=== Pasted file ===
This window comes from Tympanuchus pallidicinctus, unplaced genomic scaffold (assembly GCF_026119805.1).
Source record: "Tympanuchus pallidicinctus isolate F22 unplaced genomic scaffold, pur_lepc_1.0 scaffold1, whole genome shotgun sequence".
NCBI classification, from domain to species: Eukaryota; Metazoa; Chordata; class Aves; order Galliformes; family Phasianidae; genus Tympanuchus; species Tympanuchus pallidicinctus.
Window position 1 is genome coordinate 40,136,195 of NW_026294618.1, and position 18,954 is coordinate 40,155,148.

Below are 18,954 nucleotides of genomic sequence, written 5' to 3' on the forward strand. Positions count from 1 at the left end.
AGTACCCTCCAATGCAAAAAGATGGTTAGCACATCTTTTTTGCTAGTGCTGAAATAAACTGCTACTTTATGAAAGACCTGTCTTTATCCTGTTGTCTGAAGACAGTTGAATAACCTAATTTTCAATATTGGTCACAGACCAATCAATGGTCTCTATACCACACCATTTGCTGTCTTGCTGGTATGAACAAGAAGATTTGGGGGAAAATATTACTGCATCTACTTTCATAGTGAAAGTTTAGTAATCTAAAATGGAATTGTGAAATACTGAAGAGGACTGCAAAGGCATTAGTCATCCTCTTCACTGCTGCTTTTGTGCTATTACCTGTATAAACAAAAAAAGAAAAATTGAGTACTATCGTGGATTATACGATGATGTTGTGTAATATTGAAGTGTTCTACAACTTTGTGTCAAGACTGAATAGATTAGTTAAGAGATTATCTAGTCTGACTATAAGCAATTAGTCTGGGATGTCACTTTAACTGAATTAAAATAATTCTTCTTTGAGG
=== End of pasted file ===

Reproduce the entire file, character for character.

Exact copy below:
This window comes from Tympanuchus pallidicinctus, unplaced genomic scaffold (assembly GCF_026119805.1).
Source record: "Tympanuchus pallidicinctus isolate F22 unplaced genomic scaffold, pur_lepc_1.0 scaffold1, whole genome shotgun sequence".
NCBI classification, from domain to species: Eukaryota; Metazoa; Chordata; class Aves; order Galliformes; family Phasianidae; genus Tympanuchus; species Tympanuchus pallidicinctus.
Window position 1 is genome coordinate 40,136,195 of NW_026294618.1, and position 18,954 is coordinate 40,155,148.

Below are 18,954 nucleotides of genomic sequence, written 5' to 3' on the forward strand. Positions count from 1 at the left end.
AGTACCCTCCAATGCAAAAAGATGGTTAGCACATCTTTTTTGCTAGTGCTGAAATAAACTGCTACTTTATGAAAGACCTGTCTTTATCCTGTTGTCTGAAGACAGTTGAATAACCTAATTTTCAATATTGGTCACAGACCAATCAATGGTCTCTATACCACACCATTTGCTGTCTTGCTGGTATGAACAAGAAGATTTGGGGGAAAATATTACTGCATCTACTTTCATAGTGAAAGTTTAGTAATCTAAAATGGAATTGTGAAATACTGAAGAGGACTGCAAAGGCATTAGTCATCCTCTTCACTGCTGCTTTTGTGCTATTACCTGTATAAACAAAAAAAGAAAAATTGAGTACTATCGTGGATTATACGATGATGTTGTGTAATATTGAAGTGTTCTACAACTTTGTGTCAAGACTGAATAGATTAGTTAAGAGATTATCTAGTCTGACTATAAGCAATTAGTCTGGGATGTCACTTTAACTGAATTAAAATAATTCTTCTTTGAGG